This procedure is fair. It allows the policyholder to negotiate what he or she considers to be the best possible settlement with the tortfeasor and to receive immediately an amount equal to that settlement. At the same time, it allows the insurer, at its option, to seek reimbursement for the underinsured motorist benefits it must pay to the policyholder by making sure that such payment occurs before the tortfeasor is released. If the insurer opts to enforce its repayment rights against the tortfeasor's assets, the insurer bears the risk and the expense attendant to that option. The policyholder, who was willing and entitled to accept the sum of the settlement offer plus his
or her underinsured motorist benefits, receives that amount and does not have to be a party to further litigation.
4. Conclusion. The issue whether MacInnis's settlement of her claim without Aetna's consent caused prejudice to Aetna turns on whether the tortfeasor had sufficient assets at the time of the settlement, such that it would have been reasonable for Aetna to opt to pay MacInnis her coverage, plus an amount equal to the settlement offer, and take over MacInnis's claim. [Note 16] The parties disagree as to the value of the tortfeasor's assets at the time of the settlement in 1981. Because this is a disputed issue of material fact, summary judgment was inappropriate. Mass. R. Civ. P. 56 (c), 365 Mass. 824 (1974). On remand Aetna bears the burden of proving material prejudice to establish its affirmative defense to MacInnis's claim for underinsured motorist coverage benefits.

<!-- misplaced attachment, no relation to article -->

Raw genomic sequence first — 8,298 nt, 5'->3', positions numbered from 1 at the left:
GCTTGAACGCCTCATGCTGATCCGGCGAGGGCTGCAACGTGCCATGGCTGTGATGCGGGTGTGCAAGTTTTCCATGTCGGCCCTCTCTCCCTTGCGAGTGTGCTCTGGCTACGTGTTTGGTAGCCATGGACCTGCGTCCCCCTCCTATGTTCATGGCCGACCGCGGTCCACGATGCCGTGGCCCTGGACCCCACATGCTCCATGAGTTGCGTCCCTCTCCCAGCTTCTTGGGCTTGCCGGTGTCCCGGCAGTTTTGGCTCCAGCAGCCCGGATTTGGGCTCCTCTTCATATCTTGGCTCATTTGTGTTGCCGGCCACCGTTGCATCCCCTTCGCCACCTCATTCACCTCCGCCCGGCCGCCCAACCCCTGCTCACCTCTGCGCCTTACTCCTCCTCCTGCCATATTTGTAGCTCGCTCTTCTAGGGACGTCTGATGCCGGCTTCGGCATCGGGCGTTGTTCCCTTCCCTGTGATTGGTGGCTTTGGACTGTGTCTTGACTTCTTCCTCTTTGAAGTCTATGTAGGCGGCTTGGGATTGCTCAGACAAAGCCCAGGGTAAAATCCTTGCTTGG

[Note 1] The plaintiff actually is covered by her husband's policy, a fact not relevant to the issues in this case.
[Note 2] The "consent-to-settlement" provision in the policy reads as follows: "If an injured person settles a claim as a result of an accident covered under this Part, we will pay that person only if the claim was settled with our consent. . . . We will not, however, unreasonably withhold our consent."
[Note 3] There is some suggestion in the record that Aetna had notice of the settlement before it became final. However, MacInnis does not assert any theory of estoppel or waiver of the consent to settlement provision in the policy. These issues remain open on remand. See 3 I.E. Schermer, Automobile Liability Insurance Section 35.09 (2d ed. 1988 rev.).